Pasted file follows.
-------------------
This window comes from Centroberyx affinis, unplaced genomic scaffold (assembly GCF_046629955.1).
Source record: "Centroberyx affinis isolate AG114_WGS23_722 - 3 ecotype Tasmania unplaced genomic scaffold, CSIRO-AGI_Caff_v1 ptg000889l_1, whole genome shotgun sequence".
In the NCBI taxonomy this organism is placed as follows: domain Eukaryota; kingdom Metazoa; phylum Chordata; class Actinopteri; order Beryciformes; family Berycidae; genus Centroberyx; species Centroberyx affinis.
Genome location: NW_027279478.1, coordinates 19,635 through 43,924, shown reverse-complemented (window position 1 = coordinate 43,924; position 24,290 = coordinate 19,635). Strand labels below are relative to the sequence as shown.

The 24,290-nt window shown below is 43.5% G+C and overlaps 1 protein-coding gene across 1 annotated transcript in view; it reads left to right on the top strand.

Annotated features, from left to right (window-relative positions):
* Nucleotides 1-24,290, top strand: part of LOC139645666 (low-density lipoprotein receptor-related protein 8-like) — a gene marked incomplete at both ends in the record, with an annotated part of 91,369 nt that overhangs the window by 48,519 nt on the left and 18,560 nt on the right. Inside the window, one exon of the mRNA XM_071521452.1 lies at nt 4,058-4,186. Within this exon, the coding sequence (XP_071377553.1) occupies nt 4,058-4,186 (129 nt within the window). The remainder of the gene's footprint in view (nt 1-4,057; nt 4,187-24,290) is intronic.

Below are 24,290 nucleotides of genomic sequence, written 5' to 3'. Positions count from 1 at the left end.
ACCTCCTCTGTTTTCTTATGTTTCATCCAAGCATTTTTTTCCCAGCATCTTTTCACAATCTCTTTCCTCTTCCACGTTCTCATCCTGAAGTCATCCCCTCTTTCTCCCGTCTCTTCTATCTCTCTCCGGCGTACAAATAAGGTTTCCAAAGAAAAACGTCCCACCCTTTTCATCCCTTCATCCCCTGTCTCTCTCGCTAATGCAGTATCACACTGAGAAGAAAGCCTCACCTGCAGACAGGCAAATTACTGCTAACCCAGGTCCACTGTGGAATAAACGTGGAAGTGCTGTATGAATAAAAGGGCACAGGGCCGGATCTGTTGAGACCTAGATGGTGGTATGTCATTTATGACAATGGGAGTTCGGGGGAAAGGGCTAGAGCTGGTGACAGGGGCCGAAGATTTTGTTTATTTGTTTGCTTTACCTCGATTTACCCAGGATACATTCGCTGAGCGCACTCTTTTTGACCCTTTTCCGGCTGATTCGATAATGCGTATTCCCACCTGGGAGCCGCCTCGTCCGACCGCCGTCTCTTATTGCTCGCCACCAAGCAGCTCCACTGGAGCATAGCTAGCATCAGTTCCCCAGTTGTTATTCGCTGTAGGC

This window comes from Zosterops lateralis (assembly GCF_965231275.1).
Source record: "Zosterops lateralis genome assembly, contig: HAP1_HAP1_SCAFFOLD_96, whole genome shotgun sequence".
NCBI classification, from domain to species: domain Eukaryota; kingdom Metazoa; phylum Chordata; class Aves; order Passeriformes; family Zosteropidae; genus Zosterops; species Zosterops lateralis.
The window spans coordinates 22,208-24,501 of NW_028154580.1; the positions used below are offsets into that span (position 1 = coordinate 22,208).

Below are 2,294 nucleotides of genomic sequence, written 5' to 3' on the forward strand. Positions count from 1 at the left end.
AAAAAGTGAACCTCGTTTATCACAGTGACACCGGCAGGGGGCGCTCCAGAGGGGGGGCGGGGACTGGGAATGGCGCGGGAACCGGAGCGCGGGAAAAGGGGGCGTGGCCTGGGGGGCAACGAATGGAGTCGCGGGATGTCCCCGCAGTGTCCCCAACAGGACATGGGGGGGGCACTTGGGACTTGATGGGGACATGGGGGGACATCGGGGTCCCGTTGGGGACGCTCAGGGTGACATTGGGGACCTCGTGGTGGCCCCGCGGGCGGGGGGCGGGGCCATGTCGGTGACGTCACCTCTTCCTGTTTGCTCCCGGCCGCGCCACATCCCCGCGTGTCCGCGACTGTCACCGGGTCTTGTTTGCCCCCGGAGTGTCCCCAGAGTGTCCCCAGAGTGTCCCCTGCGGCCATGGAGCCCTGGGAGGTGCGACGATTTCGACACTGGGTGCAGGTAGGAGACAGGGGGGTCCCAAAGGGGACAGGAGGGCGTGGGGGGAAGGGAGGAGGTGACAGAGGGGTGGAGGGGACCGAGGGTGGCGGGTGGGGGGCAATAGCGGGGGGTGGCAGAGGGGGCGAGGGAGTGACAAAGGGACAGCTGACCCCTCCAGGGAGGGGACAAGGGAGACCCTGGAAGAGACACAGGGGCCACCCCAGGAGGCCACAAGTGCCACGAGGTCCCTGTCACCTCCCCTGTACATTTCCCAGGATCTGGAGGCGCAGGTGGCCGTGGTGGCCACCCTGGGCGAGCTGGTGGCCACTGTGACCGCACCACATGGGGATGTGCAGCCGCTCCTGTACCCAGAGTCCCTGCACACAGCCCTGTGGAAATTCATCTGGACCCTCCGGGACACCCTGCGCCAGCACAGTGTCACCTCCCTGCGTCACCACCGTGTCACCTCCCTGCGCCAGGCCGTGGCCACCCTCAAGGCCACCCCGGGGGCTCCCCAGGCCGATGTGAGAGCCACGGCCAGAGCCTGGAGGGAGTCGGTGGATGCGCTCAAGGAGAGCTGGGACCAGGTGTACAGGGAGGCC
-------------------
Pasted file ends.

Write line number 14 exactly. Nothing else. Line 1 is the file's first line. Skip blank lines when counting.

Below are 2,294 nucleotides of genomic sequence, written 5' to 3' on the forward strand. Positions count from 1 at the left end.